By News1130 Movie Addict Treena Wood

Hey WordPress – what up with my blog, yo? I can’t make it all purdy with pictures, so my apologies to my eight loyal readers for this stripped-down version of my ramblings. And in the spirit of mea culpas, perhaps Disney would like to take this opportunity to apologize for the stripped-down addition to the Pixar dynasty that is Cars 2, sequel to the 2006 mega-hit. I laughed more during the 10 minute Toy Story short that ran before the movie, because it had everything I’ve come to expect from Pixar – endearing characters, bright colours, plenty of action, good humour for the kids and lots of winks for the grown-ups. If those are what’s needed to take the checkered flag, Cars 2 barely sputtered past the finish line. This is not to say the younger set won’t like it. They will. My 9-year old did. But if you’re taking your kids with the expectation that you’ll be entertained in the same way you were with “Finding Nemo,” “Toy Story,” and “Monsters Inc,” I think you’ll be disappointed.

My biggest issue with this movie is that there are actually two movies going on. In one, star racecar Lightning McQueen (Owen Wilson), who has triumphantly returned to Radiator Springs after winning a bazillion trophies, is tempted back out on the track by a smarmy Italian Formula One car (John Turturro) to compete in the World Grand Prix and prove that a gasoline-free fuel called Allinol is the saviour of the transportation world. Fine. If we had left it at that, we probably could have gotten a good flick out of the deal. At the same time, though, there’s a super-secret plot by Big Oil to discredit the green movement and destroy the contestants in the race, with a British secret-agent sportster (Michael Caine) and his newbie partner (Emily Mortimer) mistaking the buck-toothed tow truck Mater (Larry the Cable Guy) for an American spy. With both plots frenetically speeding forward, neither is fleshed out properly. Add to that the obligatory Disney lessons to “always accept your friends for who they are” and “it’s OK to be yourself,” and add to THAT my inherent dislike of Larry, the surprising amount of violence in what’s supposed to be an all-ages movie, and the casually convenient message that oil companies are the devil, and you have a heck of a lot going on under the hood.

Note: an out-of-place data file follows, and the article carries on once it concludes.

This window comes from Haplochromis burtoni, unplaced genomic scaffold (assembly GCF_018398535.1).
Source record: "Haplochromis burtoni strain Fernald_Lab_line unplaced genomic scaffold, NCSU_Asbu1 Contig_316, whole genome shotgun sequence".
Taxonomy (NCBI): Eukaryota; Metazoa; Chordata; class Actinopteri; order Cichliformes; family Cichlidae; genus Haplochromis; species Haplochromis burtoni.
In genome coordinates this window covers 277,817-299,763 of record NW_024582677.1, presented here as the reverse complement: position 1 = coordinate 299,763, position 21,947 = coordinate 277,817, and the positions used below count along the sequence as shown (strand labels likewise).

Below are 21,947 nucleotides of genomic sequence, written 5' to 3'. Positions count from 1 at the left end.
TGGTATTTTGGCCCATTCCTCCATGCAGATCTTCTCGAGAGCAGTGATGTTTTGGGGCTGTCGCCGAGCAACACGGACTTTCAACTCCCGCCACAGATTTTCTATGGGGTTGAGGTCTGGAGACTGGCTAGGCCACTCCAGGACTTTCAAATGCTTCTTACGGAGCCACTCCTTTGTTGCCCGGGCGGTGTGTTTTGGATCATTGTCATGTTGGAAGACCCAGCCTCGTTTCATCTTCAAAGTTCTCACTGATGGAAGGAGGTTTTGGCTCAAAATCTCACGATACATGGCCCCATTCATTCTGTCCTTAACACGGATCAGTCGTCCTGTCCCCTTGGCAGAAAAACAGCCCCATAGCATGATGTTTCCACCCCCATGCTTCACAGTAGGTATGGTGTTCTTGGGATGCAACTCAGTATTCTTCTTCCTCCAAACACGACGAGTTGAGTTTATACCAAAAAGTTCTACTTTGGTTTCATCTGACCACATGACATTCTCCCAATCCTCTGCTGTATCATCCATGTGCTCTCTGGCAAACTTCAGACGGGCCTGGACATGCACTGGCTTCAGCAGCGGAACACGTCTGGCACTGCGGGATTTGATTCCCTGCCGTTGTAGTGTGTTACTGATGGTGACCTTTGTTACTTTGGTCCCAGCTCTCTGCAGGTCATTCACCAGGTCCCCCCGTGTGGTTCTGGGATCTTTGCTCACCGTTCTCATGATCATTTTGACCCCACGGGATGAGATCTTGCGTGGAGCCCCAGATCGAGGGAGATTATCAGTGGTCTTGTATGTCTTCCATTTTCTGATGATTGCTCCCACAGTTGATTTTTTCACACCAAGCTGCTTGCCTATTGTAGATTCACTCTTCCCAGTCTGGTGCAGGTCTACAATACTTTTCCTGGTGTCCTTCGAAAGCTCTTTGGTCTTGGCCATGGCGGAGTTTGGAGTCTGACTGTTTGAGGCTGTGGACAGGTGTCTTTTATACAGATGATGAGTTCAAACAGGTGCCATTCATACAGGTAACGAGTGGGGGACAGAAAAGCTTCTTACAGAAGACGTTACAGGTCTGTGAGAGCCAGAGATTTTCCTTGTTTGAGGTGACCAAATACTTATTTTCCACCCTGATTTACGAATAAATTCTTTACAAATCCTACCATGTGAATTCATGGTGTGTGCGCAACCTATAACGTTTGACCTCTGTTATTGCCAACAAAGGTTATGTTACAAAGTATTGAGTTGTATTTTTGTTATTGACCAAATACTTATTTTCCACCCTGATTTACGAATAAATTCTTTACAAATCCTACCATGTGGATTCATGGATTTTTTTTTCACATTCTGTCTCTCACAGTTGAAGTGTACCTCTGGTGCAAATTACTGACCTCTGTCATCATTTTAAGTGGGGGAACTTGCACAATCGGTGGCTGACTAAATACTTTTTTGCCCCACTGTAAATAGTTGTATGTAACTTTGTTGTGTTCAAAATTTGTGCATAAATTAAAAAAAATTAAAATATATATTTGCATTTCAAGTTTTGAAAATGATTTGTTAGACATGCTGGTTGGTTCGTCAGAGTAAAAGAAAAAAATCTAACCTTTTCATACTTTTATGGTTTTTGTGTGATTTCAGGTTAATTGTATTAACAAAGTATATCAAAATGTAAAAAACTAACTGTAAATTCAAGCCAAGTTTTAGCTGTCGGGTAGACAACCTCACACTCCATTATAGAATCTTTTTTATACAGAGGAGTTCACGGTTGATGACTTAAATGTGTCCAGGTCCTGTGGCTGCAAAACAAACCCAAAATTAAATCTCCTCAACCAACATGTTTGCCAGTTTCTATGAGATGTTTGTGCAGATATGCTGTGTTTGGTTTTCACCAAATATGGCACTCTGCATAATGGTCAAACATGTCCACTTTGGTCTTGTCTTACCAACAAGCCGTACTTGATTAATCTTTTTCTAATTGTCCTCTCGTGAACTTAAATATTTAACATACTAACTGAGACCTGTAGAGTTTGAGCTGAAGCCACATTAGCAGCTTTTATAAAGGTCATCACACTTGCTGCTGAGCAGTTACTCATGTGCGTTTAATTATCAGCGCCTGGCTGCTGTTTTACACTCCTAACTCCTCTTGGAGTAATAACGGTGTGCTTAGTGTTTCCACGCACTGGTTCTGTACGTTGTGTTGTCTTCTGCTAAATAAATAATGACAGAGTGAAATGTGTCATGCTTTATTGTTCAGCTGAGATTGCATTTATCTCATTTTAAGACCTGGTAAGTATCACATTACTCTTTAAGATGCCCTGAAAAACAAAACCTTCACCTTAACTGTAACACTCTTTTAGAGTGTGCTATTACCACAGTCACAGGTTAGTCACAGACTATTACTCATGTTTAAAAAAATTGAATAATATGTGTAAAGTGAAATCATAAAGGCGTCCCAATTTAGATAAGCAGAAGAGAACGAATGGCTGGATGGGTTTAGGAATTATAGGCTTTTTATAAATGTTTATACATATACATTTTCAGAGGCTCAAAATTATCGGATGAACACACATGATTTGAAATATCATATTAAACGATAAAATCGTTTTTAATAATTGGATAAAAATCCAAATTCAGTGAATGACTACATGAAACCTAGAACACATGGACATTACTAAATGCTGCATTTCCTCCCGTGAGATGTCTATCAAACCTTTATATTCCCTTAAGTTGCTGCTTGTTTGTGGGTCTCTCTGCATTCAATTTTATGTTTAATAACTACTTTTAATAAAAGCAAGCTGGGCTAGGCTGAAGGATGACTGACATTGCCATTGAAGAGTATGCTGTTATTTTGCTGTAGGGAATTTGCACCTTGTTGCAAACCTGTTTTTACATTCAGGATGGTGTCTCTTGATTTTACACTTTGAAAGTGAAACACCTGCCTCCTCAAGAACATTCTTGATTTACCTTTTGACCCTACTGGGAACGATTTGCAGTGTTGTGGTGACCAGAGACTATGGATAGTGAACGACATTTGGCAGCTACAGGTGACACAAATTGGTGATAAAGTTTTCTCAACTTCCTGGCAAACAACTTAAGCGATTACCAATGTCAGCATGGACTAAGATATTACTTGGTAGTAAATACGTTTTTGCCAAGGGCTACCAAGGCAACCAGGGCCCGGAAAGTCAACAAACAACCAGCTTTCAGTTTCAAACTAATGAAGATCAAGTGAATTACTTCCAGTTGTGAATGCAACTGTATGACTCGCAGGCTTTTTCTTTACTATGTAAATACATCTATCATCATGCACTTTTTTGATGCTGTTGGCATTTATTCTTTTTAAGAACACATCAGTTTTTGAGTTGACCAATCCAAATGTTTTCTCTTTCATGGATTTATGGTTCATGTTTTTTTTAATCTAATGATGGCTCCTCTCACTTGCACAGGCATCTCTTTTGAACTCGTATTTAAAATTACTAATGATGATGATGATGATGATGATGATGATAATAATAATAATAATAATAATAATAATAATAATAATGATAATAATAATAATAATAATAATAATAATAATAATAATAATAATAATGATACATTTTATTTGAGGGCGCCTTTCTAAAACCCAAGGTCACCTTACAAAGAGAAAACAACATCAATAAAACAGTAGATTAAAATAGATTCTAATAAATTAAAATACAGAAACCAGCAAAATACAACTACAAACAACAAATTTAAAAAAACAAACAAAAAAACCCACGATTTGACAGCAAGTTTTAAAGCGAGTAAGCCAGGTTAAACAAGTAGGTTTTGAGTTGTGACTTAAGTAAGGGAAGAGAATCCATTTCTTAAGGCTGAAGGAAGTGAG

The other thing Pixar does well – cinematography – it does really well, all in stupendously unnecessary 3-D. I actually had my glasses off for a lot of the film and didn’t miss a beat. Scenes of racing in London, Tokyo and “Porto Corsa,” Italy are breathtakingly real in appearance. Michael Caine is super-cool as Her Majesty’s secret agent Finn McMissile – if James Bond needs a car for his next gig, Finn is it.

There is definitely enough to keep your little racers entertained, but at almost two hours, it’s a lot for the Pit Captain to sit through. Consider yourself warned.

1 hr 53 minutes

Rated G with several scenes of violence

2 out of 5 stars